Blowin’ In The Wind…strummed guitar opening, sounds great. It’s hard to listen to this though, the three-part harmony and not feel like puking. It’s too nice. It’s not their fault…well, it is their fault, along with anybody who made this song the huge anthem it became. I remember having to sing this at school assemblies for years and never quite understanding what it was really about. Too many hippy-whiffy questions. Now I hear it in the same way I hear Yellow Submarine. Like some kind of Puff the Magic Dragon kids’ song.
Long Time Gone…is sung by Mike. There’s this tiny faint ping-pong thing done on the guitar at the end of every four bars which is really effective. This was covered by at least two of the 60s artists I’ve reviewed for this blog so far. Odetta’s version was great. But this is not bad either. Dylan’s version is only commercially available on the Witmark Demos boxset from 2010.
It Ain’t Me Babe…starts off with an oooooh harmonizing. Here we must have Ivor on lead vocal while the other two continue those background oohs. Can’t say I’m too fussed on this version. This is one that needs a satirical tone in the voice to convey the bitterness in the lyrics. Now, if you take a song like this and do something unique with it, fine. But here, the Silkie sing it very nicely and blandly, thus missing the point of the song. That’s not to say it’s not enjoyable, but only pleasantly so. It lacks substance.
Tomorrow Is A Long Time…now this is more the kind of sentiment that the Silkie do well. “I can’t see my reflection in the water / I can’t speak the sounds that show no pain / I can’t hear the echoes of my footsteps / Or can’t remember my own name.” This works here, as it does for most of the singers who covered it in the sixties.
Black Crow Blues…great to hear them choosing a previously uncovered Dylan song from Another Side Of. Mike’s lead vocal is mildly amusing; he’s putting on a slight Dylan affectation here, this being a straight forward twelve bar blues, but his voice is a little too non-descript. Having said that, I love hearing this and I love how the other two singers pick up on a lyric and repeat it in the background while Mike sings. Works for me.
Love Minus Zero/No Limit…is sung by Silvie and Mike together, though Mike’s voice is more dominant in the mix. I can’t get over how having heard these tunes over and over again, instead of getting sick of them, they just get better. The tune of this song is magnificent. Dylan’s poetics were starting to get a little more symbolic by Bringing It All Back Home. “My love she’s like some raven at my window with a broken wing.” I enjoyed this version.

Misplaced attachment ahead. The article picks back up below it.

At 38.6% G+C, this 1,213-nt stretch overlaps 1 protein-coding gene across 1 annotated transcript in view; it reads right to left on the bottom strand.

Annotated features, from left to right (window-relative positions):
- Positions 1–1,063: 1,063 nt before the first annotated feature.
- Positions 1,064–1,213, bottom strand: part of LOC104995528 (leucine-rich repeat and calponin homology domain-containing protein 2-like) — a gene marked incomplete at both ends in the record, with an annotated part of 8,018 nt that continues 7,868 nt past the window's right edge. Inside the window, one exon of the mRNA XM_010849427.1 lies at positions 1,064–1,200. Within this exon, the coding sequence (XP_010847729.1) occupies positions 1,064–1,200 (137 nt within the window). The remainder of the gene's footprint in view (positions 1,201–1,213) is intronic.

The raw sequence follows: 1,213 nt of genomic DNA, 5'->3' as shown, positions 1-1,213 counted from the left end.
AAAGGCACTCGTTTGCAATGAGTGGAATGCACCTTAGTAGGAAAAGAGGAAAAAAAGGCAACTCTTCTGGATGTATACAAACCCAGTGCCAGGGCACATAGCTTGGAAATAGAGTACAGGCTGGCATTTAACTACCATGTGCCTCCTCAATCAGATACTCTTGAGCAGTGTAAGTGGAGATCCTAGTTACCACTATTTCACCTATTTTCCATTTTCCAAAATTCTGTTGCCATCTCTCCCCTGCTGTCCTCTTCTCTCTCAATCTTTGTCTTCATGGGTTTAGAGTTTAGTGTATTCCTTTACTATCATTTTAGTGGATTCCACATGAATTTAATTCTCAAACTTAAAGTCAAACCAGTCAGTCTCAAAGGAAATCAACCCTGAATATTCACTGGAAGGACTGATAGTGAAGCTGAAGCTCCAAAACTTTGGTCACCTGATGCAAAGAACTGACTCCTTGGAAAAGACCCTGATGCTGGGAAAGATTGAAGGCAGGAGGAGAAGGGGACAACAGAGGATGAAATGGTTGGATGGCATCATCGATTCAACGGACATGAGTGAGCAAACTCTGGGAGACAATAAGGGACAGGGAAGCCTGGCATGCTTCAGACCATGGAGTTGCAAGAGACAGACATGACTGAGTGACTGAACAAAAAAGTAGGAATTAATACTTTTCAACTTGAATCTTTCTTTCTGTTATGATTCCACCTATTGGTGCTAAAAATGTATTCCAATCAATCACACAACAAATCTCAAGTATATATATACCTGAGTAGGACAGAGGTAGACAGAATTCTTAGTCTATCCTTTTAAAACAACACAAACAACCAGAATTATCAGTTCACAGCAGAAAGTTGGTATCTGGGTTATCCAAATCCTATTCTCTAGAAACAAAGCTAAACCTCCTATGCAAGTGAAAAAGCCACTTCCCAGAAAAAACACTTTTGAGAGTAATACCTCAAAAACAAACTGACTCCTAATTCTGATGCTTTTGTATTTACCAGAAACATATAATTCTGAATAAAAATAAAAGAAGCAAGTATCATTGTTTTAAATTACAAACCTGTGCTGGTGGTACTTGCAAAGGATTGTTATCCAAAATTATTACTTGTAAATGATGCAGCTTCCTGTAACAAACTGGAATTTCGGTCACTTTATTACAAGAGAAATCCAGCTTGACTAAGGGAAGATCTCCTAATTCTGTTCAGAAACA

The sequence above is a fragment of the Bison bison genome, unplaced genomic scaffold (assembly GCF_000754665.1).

Girl From The North Country…as I’ve said before, I find the tune and lyrics of this song really special. I particularly like Hugues Aufray’s cover. I’m not sure Mike’s vocals are doing the song full justice; he’s a little flat in places which steals some of the sincerity out of his vocal performance. The harmonizing is affecting though.
Mr. Tambourine Man…argh, I’m starting to hate most people’s covers of this song. Nobody even comes close to Dylan’s fantastic performance. This is bland, folky, pointless, and they don’t really sound like they’re tuned in to what the lyrics are about. There’s a reason for that. The more poetic of Dylan songs require a real dedication, a real sincere belief in the words to make them work. Instead, it sounds like The Silkie are simply ‘reeling’ the verses off instead of “skipping reels of rhyme.” The problem is similar to Blowin’ In The Wind—the song became such a standard that I get the feeling artists think they can rely on the super catchy melody alone to get by. I disagree with that. ‘Mr. Tambourine Man’ is its lyrics far more than its tune, and if you can’t get that right, you ought not to have bothered.
The four members of The Silkie met at Hull University. They were signed by Brian Epstein of Beatles-founding fame. Three of them ended up dropping out of uni as their singing career took off. In 1965 they had top ten success in America with their cover of the Beatles ‘You’ve Got To Hide Your Love Away’. Their timing was good because it coincided with the release of Help! which contained the original. In fact the Beatles even contributed to The Silkie’s version. An album by the same title contains many of the Dylan covers listed above plus others, and seems to be their only remaining release in the CD era.